Commission approves plan for redistricting
The redistricting of Butler County was the topic of the special meeting held by the Butler County Commission Thursday night.
Due to the shift of population as reported by the 2000 Census, constitutional law mandates that the county redistrict its five voting zones to insure only a five percent difference in population in each area.
"We had to come up with a plan based on the 2000 Census population figures that equalizes the five districts," said Calvin Poole, attorney for the Butler County Commission. "Under the Voting Rights Act which is administered by the Department of Justice, we also have to come up with a plan so that the two minority districts do not lose any minority voting strengths, which is called retrogression. The Department of Justice does not want the percentage of voting age population for black citizens reduced in either one of the two minority districts. A third objective is that we have to implement a plan that has as little disruptions to Butler County as possible."
One area that experienced retrogression was District 2. "Right now, 54.89 percent of the voting age population is black. Under this plan, it will be 53.94 percent, which will be less than one percent change. The benefit will be that the county will be able to maintain all the current voting places," said Poole.
"Recently it was also brought to our attention that the plan that we had originally proposed was of great concern to the Forest Home community because it would basically eliminate the Forest Home voting place. We have come up with a slight revision so that it would keep the voting house in Forest Home," said Poole.
Fred Thompson, a resident of Forest Home, approached the commission with a plan he thinks will help sell the new redistricting plan to the Department of Justice. Thompson then presented the commission with several pictures of the Butler Springs voting house, and a petition with 50 signatures of Forest Home residents requesting to save the community's own voting house.
"There are many advantages of maintaining the Forest Home voting house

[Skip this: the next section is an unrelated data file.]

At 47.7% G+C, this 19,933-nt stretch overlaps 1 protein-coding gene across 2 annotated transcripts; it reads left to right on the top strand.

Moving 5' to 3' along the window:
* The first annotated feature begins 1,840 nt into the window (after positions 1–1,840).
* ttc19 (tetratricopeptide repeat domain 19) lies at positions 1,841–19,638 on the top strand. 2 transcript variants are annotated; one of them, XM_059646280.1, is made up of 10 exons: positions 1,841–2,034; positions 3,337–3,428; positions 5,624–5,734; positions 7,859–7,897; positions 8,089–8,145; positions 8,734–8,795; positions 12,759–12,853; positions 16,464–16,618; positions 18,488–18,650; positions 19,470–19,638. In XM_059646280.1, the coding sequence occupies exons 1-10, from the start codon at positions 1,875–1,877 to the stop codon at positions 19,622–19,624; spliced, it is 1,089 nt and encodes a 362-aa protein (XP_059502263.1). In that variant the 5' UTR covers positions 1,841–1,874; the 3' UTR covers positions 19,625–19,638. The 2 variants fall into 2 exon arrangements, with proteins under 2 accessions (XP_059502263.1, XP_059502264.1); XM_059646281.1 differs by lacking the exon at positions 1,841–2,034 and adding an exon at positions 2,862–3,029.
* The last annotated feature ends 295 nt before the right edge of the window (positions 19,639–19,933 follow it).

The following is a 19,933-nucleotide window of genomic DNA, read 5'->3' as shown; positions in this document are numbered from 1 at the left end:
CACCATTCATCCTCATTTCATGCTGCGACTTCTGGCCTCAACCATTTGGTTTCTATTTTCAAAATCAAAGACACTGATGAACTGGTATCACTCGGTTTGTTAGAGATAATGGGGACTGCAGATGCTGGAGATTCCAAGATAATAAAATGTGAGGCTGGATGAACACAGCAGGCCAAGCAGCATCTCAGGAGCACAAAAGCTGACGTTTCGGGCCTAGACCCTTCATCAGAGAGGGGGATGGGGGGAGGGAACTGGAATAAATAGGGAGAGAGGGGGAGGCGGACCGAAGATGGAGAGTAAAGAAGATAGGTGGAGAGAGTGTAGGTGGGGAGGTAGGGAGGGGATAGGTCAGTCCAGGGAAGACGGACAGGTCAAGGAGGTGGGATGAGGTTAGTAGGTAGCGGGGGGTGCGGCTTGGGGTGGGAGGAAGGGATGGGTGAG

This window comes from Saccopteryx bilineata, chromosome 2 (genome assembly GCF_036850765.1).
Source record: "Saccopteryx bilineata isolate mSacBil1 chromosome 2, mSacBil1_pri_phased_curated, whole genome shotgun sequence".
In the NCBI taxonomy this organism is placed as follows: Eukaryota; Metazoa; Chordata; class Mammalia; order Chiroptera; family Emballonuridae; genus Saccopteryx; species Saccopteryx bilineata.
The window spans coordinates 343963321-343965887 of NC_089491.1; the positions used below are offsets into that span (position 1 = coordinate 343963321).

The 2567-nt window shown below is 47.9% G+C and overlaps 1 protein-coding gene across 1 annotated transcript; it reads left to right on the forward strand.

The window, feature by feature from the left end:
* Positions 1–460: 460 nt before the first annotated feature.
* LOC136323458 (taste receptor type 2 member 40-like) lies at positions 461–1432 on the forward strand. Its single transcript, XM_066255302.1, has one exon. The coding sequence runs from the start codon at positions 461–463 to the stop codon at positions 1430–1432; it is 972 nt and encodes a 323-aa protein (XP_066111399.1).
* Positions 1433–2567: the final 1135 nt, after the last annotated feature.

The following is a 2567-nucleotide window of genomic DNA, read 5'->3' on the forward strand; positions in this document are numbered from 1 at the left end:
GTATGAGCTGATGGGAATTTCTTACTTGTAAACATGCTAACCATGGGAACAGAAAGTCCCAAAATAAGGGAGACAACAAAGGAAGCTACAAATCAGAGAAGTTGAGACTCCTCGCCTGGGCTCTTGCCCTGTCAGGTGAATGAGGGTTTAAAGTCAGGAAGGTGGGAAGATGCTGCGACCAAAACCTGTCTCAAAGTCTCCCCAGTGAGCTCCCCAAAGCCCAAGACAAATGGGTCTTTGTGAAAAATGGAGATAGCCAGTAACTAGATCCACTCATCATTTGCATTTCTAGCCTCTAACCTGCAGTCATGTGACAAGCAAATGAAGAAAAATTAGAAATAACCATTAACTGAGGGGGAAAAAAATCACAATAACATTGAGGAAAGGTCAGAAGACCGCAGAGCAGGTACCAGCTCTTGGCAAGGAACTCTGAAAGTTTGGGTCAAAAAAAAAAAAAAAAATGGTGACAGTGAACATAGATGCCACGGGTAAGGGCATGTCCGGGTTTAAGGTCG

it's in the community, it's a relatively new building, it's handicap accessible, it's located near the conveniences of the stores and post office," said Thompson. "The Butler Springs voting house has been abandoned for a number of years, it's in an isolated area, it's not handicap accessible, and because it's in such a run-down condition it is a liability for the county. Based on this information today and the cost of repairing the building to usable condition, I am glad to hear you say that you would like to save our voting house."
Poole added, "I would also like to say that the commissioners were very active in helping us come up with a map that would satisfy the requirements of law with as little disruption as possible to the current voting plans. I have heard no expression on the part of any commission to draw the lines for personal benefit.
"I think we have come up with the best plan possible without starting over from scratch and redrawing every line in every district," Poole said.
Also this week, the commission held its regular monthly meeting Monday and approved the following:
a resolution for the bond issuance for the Butler County Industrial Development Authority;
an amendment to the sick leave portion of the personnel policy to include sons and daughters;
approved a change in the alcohol and drug policy of the personnel policy;
an amendment to the gasoline budget fund for $109,000;
a resolution for a loan for the new loader from People's Bank and Trust Company;
an additional day for county employees for Christmas holidays for Wednesday, December 26.